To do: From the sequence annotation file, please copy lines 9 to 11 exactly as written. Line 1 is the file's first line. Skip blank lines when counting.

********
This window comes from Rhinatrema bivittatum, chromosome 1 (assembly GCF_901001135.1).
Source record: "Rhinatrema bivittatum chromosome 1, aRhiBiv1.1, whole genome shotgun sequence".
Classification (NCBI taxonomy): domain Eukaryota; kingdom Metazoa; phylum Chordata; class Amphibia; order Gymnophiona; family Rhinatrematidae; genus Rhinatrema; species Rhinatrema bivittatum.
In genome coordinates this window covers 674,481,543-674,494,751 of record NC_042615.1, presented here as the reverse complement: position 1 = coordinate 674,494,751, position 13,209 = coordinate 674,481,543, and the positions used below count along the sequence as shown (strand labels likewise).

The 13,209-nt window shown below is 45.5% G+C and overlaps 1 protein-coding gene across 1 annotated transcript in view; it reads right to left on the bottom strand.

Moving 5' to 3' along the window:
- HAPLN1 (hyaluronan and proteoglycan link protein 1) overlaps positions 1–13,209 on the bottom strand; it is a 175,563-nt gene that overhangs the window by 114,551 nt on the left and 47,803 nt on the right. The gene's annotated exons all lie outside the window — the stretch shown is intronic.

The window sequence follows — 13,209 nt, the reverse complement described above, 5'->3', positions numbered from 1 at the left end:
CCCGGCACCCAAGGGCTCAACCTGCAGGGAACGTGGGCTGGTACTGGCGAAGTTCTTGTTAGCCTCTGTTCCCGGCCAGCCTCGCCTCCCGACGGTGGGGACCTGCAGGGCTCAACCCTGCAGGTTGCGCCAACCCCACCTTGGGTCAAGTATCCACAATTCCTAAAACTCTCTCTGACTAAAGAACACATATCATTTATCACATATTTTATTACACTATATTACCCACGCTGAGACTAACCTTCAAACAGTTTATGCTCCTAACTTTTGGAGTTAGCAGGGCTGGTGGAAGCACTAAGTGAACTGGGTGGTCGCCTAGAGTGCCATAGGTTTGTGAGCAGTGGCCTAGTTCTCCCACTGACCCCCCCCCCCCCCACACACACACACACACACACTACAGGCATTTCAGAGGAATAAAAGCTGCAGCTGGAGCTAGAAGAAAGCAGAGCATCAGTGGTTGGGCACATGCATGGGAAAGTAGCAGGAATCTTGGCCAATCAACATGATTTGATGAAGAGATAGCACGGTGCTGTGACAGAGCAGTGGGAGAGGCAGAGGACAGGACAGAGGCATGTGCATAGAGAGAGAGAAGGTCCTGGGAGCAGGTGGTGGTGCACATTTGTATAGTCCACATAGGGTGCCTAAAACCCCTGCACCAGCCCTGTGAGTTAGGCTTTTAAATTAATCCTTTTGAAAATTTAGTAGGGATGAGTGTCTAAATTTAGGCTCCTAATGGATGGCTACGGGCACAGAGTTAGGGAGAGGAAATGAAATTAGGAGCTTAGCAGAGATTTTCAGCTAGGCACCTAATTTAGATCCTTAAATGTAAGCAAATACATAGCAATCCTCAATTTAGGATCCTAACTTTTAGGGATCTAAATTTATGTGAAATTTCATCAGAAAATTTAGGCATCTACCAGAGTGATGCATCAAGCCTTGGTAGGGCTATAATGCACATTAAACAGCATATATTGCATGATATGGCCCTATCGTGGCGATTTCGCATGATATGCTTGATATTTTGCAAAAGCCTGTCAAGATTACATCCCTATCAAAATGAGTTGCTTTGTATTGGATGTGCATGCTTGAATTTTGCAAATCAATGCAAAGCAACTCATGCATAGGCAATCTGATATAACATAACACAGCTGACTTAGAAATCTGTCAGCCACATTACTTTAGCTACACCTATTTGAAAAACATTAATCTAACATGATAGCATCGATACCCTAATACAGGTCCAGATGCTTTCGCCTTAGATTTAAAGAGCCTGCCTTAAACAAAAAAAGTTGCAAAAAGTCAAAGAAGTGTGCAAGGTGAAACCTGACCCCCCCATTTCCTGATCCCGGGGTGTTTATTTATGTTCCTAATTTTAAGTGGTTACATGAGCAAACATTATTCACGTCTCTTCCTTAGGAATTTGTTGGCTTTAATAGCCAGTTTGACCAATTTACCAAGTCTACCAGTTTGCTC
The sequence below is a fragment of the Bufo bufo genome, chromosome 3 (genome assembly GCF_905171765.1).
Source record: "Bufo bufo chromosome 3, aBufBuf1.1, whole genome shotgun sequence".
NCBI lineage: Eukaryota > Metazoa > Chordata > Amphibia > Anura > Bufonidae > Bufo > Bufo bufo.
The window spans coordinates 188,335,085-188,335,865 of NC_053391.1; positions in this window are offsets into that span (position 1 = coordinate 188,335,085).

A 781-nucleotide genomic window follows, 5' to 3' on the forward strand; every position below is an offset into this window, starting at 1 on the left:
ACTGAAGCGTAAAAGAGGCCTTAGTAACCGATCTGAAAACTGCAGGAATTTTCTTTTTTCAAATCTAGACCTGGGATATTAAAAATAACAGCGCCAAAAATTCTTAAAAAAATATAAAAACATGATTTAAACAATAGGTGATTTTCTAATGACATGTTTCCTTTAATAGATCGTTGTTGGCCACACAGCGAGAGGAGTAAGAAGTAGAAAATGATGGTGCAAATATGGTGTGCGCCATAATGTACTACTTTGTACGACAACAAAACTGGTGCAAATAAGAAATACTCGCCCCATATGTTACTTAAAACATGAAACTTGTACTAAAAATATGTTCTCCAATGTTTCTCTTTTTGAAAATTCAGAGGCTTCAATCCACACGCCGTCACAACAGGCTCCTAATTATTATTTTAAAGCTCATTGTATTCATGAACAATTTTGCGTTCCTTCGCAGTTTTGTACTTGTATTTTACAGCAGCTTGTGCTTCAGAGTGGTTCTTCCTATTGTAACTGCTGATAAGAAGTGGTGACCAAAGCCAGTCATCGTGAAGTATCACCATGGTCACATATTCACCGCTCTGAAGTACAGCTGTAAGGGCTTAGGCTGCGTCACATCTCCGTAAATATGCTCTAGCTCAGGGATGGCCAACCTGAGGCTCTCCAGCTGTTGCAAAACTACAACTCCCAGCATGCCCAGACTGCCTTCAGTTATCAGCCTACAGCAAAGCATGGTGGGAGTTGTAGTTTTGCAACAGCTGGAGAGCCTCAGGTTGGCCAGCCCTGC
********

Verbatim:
CCCGGCACCCAAGGGCTCAACCTGCAGGGAACGTGGGCTGGTACTGGCGAAGTTCTTGTTAGCCTCTGTTCCCGGCCAGCCTCGCCTCCCGACGGTGGGGACCTGCAGGGCTCAACCCTGCAGGTTGCGCCAACCCCACCTTGGGTCAAGTATCCACAATTCCTAAAACTCTCTCTGACTAAAGAACACATATCATTTATCACATATTTTATTACACTATATTACCCACGCTGAGACTAACCTTCAAACAGTTTATGCTCCTAACTTTTGGAGTTAGCAGGGCTGGTGGAAGCACTAAGTGAACTGGGTGGTCGCCTAGAGTGCCATAGGTTTGTGAGCAGTGGCCTAGTTCTCCCACTGACCCCCCCCCCCCCCACACACACACACACACACACTACAGGCATTTCAGAGGAATAAAAGCTGCAGCTGGAGCTAGAAGAAAGCAGAGCATCAGTGGTTGGGCACATGCATGGGAAAGTAGCAGGAATCTTGGCCAATCAACATGATTTGATGAAGAGATAGCACGGTGCTGTGACAGAGCAGTGGGAGAGGCAGAGGACAGGACAGAGGCATGTGCATAGAGAGAGAGAAGGTCCTGGGAGCAGGTGGTGGTGCACATTTGTATAGTCCACATAGGGTGCCTAAAACCCCTGCACCAGCCCTGTGAGTTAGGCTTTTAAATTAATCCTTTTGAAAATTTAGTAGGGATGAGTGTCTAAATTTAGGCTCCTAATGGATGGCTACGGGCACAGAGTTAGGGAGAGGAAATGAAATTAGGAGCTTAGCAGAGATTTTCAGCTAGGCACCTAATTTAGATCCTTAAATGTAAGCAAATACATAGCAATCCTCAATTTAGGATCCTAACTTTTAGGGATCTAAATTTATGTGAAATTTCATCAGAAAATTTAGGCATCTACCAGAGTGATGCATCAAGCCTTGGTAGGGCTATAATGCACATTAAACAGCATATATTGCATGATATGGCCCTATCGTGGCGATTTCGCATGATATGCTTGATATTTTGCAAAAGCCTGTCAAGATTACATCCCTATCAAAATGAGTTGCTTTGTATTGGATGTGCATGCTTGAATTTTGCAAATCAATGCAAAGCAACTCATGCATAGGCAATCTGATATAACATAACACAGCTGACTTAGAAATCTGTCAGCCACATTACTTTAGCTACACCTATTTGAAAAACATTAATCTAACATGATAGCATCGATACCCTAATACAGGTCCAGATGCTTTCGCCTTAGATTTAAAGAGCCTGCCTTAAACAAAAAAAGTTGCAAAAAGTCAAAGAAGTGTGCAAGGTGAAACCTGACCCCCCCATTTCCTGATCCCGGGGTGTTTATTTATGTTCCTAATTTTAAGTGGTTACATGAGCAAACATTATTCACGTCTCTTCCTTAGGAATTTGTTGGCTTTAATAGCCAGTTTGACCAATTTACCAAGTCTACCAGTTTGCTC
The sequence below is a fragment of the Bufo bufo genome, chromosome 3 (genome assembly GCF_905171765.1).
Source record: "Bufo bufo chromosome 3, aBufBuf1.1, whole genome shotgun sequence".